Bangkok's claim to cinematic history

The reopening of the world's oldest cinema in France should inspire Thailand to relaunch Asia's oldest movie theatre

Last Wednesday, the world's oldest cinema reopened for business after nearly two decades of dormancy. The 114-year-old Eden Theatre, located in the French seaside town of La Coite, was used by the motion picture-pioneering Lumiere Brothers to screen an early work of theirs. Over the next nine decades, the Eden alternated between being a cinema and live theatre before closing down in 1995. Now, following a lengthy renovation, the Eden is back in business as a full-time cinema, with space set aside for a permanent exhibition dedicated to the origins of animated pictures.

With France now claimant to the oldest operating movie theatre in the world, Thailand is in a position to stake claim to the oldest active cinema in Asia. But that claim hinges on a forgotten piece of cinema real-estate getting the same treatment as France's Eden.

Nestled in a corner of Trok Nang Loeng, in the historic Rattanakosin area of Bangkok, stands the Sala Chalerm Thani Theatre. Barn-like in appearance, the mostly wooden structure dates back to 1918 when it was contracted by the Siam Cinema Co under the name of the Nang Loeng Cinema.

In the late 1910s, the Siam Cinema Co became the country's largest cinema operator after two fierce business rivals _ the Krungthep Cinematograph Company and the Pathanakorn Film Company _ merged. The Siam Cinema Co operated as many as 20 movie theatres in and around Bangkok until the early 1930s, when financial troubles caused them to sell all their outlets to the newly-formed Siam Niramai Cinema Co, making it the nation's largest cinema chain at the time. It was then that the name of the Nang Loeng Cinema was changed to the Sala Chalerm Thani.

The Nang Loeng Cinema is a worthy candidate for a revival.

Without going into a detailed history, the Nang Loeng Cinema, or Sala Chalerm Thani _ whichever you prefer _ is a worthy candidate for a revival. Its unique architecture, historic location and nearly century-old age provide ample justification for that.

The architectural aspect boils down to the material it's made from. While wooden cinemas were the norm during the early days of motion pictures in Thailand, by the middle decades of the 20th century they had become rare exceptions. Only in the smaller towns and villages in the provinces did wood occasionally find utility as a building material for cinemas. Over the years wooden cinemas have all but disappeared, replaced by venues built of brick and mortar or not replaced at all. The Nang Loeng Cinema is thus a rare example of Thai vernacular cinema architecture in the heart of the capital.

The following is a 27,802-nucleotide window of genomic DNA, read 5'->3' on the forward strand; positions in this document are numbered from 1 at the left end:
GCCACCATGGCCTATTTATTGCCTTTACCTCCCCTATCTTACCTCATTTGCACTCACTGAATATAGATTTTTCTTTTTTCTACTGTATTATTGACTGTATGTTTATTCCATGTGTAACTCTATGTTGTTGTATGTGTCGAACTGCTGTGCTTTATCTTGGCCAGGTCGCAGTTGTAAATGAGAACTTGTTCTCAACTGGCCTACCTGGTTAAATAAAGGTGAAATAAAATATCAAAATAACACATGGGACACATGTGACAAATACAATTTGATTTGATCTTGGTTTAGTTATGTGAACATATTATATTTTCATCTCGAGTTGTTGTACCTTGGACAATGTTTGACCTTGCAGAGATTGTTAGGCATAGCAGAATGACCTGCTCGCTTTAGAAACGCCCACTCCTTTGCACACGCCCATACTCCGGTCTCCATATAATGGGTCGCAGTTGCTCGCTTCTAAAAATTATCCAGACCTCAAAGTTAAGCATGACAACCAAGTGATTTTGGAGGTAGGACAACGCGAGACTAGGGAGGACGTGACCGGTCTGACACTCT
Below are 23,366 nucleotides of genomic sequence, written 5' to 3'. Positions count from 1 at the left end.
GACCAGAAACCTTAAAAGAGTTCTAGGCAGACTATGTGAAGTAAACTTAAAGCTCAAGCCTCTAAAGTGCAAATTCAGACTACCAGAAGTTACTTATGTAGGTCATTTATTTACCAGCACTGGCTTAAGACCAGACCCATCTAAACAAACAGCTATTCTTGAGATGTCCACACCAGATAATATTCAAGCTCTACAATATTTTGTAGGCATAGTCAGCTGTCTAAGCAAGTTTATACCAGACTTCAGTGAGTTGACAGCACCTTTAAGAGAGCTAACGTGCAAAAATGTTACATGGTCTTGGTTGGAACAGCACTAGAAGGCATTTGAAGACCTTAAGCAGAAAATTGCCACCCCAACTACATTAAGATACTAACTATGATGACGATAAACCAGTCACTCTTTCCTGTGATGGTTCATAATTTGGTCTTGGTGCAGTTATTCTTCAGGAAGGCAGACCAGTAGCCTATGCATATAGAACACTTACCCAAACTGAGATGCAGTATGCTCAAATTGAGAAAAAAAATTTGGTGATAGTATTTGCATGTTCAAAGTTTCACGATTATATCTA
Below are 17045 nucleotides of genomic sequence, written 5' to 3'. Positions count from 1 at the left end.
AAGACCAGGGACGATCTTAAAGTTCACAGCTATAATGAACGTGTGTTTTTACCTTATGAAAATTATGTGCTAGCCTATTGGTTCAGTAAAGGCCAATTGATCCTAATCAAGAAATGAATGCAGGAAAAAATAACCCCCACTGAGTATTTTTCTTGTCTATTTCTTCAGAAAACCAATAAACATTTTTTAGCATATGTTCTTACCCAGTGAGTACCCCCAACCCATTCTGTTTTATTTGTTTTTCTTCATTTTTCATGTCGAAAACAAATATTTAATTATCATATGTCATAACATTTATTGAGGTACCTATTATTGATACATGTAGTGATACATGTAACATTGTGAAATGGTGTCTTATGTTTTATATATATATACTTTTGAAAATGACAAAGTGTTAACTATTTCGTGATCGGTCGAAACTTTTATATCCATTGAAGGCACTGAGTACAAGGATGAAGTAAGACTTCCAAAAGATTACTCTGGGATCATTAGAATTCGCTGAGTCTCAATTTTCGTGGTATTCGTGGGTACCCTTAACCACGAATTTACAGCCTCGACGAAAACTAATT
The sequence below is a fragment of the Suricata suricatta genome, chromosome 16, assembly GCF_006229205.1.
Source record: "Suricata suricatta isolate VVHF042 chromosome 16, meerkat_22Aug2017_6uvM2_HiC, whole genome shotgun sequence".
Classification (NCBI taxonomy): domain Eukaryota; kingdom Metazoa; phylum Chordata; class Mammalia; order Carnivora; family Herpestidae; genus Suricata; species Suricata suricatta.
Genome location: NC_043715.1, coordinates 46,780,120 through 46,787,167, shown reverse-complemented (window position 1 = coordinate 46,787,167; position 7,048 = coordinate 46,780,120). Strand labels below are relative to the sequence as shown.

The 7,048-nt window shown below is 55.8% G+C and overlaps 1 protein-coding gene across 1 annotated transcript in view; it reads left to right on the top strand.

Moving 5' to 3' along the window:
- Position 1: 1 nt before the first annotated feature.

The Bangkok Metropolitan Administration (BMA) has been seeking ways to increase tourist revenue from historic Rattanakosin. Were the Nang Loeng Cinema to find a source of funding for a make-over it would be transformed into a fascinating and potentially lucrative destination. Try to envision daily tours to the Nang Loeng Cinema to screen a documentary film about, say, the history of Rattanakosin, or Bangkok in general. Visitors could then explore the ancient neighbourhood, bringing revenue to local businesses in the process. By night, the 95-year-old structure could be turned into an art-house cinema, or live venue, drawing regulars from the ranks of Bangkok's film and art sets.

If done properly, a revival of the Nang Loeng could make it the cinema equivalent of the Jim Thompson House _ a vestige of old Bangkok with both contemporary and historic functions.

As of 18 months ago, notices found tacked to the Nang Loeng's facade announced up-coming renovations sponsored by the owning Crown Property Bureau. This would seemingly be the solution to the cinema's now 20-year-long stint as a storage space _ an unfortunate use for such a significant structure. But when questioned about the notices, nearby residents said that they had been pinned up more than a year prior and nothing has happened since. Few in Trok Nang Loeng had any hopes that the renovation plans would be enacted.

The revival of France's Eden Theatre as the oldest operating cinema in the world should inspire a vision for the oldest operating cinema in Asia. In the Nang Loeng Cinema, Bangkok has the right inventory! An attraction of that calibre would add further value to Thailand's cultural capital, and from a very unique perspective and all. Cinemas, after all, are fairly universal, but wooden ones are almost unheard of.

As an investment in the economic viability of Rattanakosin, the revival of the Nang Loeng Cinema will certainly will not answer all of the BMA's questions. It would, however, be one piece of the puzzle. The only thing that seems to be missing is the political will to get it started.


Philip Jablon is an independent researcher and photographer documenting the last of Southeast Asia's stand-alone cinemas. His South East Asia Movie Theater Project can be viewed at seatheater.blogspot.com.

Barn-like in appearance, the mostly wooden structure dates back to 1918.

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